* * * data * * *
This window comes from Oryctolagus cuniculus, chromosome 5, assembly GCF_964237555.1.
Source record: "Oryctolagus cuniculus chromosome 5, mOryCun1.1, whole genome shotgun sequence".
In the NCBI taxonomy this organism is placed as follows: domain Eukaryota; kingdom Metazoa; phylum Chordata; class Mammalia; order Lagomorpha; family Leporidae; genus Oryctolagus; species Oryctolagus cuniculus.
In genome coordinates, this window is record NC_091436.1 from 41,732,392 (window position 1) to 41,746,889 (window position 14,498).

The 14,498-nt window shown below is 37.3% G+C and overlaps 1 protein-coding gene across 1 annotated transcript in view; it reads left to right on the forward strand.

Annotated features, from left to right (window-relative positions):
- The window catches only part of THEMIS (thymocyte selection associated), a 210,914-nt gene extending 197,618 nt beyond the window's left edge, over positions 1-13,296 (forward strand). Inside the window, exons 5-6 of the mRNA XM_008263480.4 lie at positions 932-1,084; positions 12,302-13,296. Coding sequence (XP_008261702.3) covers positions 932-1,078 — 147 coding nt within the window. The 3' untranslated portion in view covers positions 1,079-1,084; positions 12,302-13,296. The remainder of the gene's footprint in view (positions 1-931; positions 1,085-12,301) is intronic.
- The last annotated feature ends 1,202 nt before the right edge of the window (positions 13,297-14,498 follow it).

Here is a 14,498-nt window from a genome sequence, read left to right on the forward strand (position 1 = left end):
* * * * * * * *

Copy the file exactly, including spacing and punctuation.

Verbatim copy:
This window comes from Oryctolagus cuniculus, chromosome 5, assembly GCF_964237555.1.
Source record: "Oryctolagus cuniculus chromosome 5, mOryCun1.1, whole genome shotgun sequence".
In the NCBI taxonomy this organism is placed as follows: domain Eukaryota; kingdom Metazoa; phylum Chordata; class Mammalia; order Lagomorpha; family Leporidae; genus Oryctolagus; species Oryctolagus cuniculus.
In genome coordinates, this window is record NC_091436.1 from 41,732,392 (window position 1) to 41,746,889 (window position 14,498).

The 14,498-nt window shown below is 37.3% G+C and overlaps 1 protein-coding gene across 1 annotated transcript in view; it reads left to right on the forward strand.

Annotated features, from left to right (window-relative positions):
- The window catches only part of THEMIS (thymocyte selection associated), a 210,914-nt gene extending 197,618 nt beyond the window's left edge, over positions 1-13,296 (forward strand). Inside the window, exons 5-6 of the mRNA XM_008263480.4 lie at positions 932-1,084; positions 12,302-13,296. Coding sequence (XP_008261702.3) covers positions 932-1,078 — 147 coding nt within the window. The 3' untranslated portion in view covers positions 1,079-1,084; positions 12,302-13,296. The remainder of the gene's footprint in view (positions 1-931; positions 1,085-12,301) is intronic.
- The last annotated feature ends 1,202 nt before the right edge of the window (positions 13,297-14,498 follow it).

Here is a 14,498-nt window from a genome sequence, read left to right on the forward strand (position 1 = left end):